Title:
System and method for prefetching portions of a web page based on learned preferences
Kind Code:
A1


Abstract:
A system and a method for prefetching portions of a web page based on preferences learned from previous visits to the web page. The present invention includes a smarter prefetching technique that determines whether a user prefers certain sub-pages of the web page and, if so, then prefetches these preferred sub-pages prior to the other sub-pages of the web page. The set of preferred sub-pages is generated by analyzing the user's actions during previous visits to the web page. The present invention can be customized to expand or contract its ability to “learn” user preferences. In general, the system of the present invention includes a client computer having a prefetch module that performs prefetching of the web page and a learned preferences prefetch module that instructs the prefetch module which portions of the web page to prefetch. The prefetch method of the present invention includes prefetching a set of preferred sub-pages of a web page based on learned user preferences. These learned user preferences include a history of the sub-pages of a web page that have been requested by a user, the number of days back the history should be examined and how many sub-pages within the web page are considered distinct.



Inventors:
Genty, Denise M. (Austin, TX, US)
Mcbrearty, Gerald F. (Austin, TX, US)
Mullen, Shawn P. (Buda, TX, US)
Shieh, Johnny M. (Austin, TX, US)
Application Number:
09/737453
Publication Date:
06/20/2002
Filing Date:
12/14/2000
Assignee:
International Business Machines Corporation
Primary Class:
Other Classes:
707/E17.12, 709/203, 709/232
International Classes:
G06F17/30; (IPC1-7): G06F15/16
View Patent Images:



Primary Examiner:
PATEL, HARESH N
Attorney, Agent or Firm:
EDMOND A. DEFRANK (NORTHRIDGE, CA, US)
Claims:

What is claimed is:



1. A method for prefetching web pages, comprising: determining whether an accessed web page has a set of user-preferred sub-pages from a plurality of sub-pages; and prefetching the set of user-preferred sub-pages.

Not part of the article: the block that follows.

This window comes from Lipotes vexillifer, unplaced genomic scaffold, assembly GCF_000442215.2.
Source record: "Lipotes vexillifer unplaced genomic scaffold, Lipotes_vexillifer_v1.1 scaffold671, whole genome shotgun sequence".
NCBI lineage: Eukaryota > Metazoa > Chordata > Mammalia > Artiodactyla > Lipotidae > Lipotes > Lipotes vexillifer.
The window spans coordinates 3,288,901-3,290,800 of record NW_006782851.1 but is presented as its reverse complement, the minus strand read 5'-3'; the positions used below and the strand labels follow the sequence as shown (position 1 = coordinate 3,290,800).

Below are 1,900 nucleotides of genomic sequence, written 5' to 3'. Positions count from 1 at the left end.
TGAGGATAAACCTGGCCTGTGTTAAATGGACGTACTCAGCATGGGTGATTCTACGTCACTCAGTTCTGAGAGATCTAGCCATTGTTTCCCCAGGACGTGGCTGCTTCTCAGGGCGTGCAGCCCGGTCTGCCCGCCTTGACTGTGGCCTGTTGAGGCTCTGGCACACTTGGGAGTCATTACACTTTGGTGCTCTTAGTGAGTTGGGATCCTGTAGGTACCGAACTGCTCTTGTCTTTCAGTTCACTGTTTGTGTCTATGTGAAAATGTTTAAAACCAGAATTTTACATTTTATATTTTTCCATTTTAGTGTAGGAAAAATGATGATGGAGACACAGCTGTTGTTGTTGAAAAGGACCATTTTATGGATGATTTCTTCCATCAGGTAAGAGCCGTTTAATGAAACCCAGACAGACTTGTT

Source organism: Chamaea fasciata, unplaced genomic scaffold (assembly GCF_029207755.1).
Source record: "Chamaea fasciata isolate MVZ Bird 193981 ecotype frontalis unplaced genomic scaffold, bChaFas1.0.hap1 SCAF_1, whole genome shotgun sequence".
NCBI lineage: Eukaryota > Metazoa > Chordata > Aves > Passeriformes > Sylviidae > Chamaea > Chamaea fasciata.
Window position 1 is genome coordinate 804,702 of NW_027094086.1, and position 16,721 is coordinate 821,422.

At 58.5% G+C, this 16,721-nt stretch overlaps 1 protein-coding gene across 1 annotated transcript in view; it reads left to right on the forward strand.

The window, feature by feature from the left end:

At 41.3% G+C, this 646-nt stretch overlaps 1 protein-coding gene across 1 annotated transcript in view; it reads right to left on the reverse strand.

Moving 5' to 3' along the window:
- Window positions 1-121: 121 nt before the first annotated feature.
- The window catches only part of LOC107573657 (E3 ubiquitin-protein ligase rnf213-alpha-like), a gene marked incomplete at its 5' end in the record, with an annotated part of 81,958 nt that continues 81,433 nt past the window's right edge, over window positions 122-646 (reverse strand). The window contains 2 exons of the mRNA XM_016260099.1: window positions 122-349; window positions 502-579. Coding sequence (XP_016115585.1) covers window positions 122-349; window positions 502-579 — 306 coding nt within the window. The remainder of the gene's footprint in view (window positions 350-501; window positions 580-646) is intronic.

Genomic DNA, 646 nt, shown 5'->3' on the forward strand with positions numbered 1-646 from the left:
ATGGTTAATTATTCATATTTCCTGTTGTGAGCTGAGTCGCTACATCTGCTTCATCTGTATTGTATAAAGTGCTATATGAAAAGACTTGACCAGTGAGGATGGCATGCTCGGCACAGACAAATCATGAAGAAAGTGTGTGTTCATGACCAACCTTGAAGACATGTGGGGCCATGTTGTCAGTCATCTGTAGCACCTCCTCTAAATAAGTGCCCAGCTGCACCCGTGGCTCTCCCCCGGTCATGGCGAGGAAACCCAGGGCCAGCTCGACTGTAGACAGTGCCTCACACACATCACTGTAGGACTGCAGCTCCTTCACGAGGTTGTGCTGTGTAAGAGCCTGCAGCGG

2. The method of claim 1, wherein the set of user-preferred sub-pages is based on the user's previous visits to the web page.

3. The method of claim 1, wherein prefetching the set of user-preferred sub-pages occurs in an order dependent on a number of times the user has requested each one of the set of user-preferred sub-pages.

4. The method of claim 2, wherein determining whether an accessed web page has the set of user-preferred sub-pages includes using learned user preferences including a history of the plurality of sub-pages visited by a user.

5. The method of claim 4, wherein the learned user preferences further include a depth of history that determines a number of days previously that the history is used.

6. The method of claim 5, wherein the learned user preferences further include a page depth that determines how many sub-pages within the web page are considered distinct.

7. The method of claim 1, wherein the set of user-preferred sub-pages also contains additional sub-pages and sub-links corresponding to the additional sub-pages.

8. The method of claim 1, further including generating and storing the set of user-preferred sub-pages obtained during a user's previous visits to the web page.

9. The method of claim 2, wherein the set of user-preferred sub-pages is a unique list of user-preferred sub-pages that orders the user-preferred sub-pages depending on the frequency of a user's previous visits to each of the user-preferred sub-pages.

10. The method of claim 9, wherein prefetching is performed in an order set forth in the unique list of user-preferred sub-pages.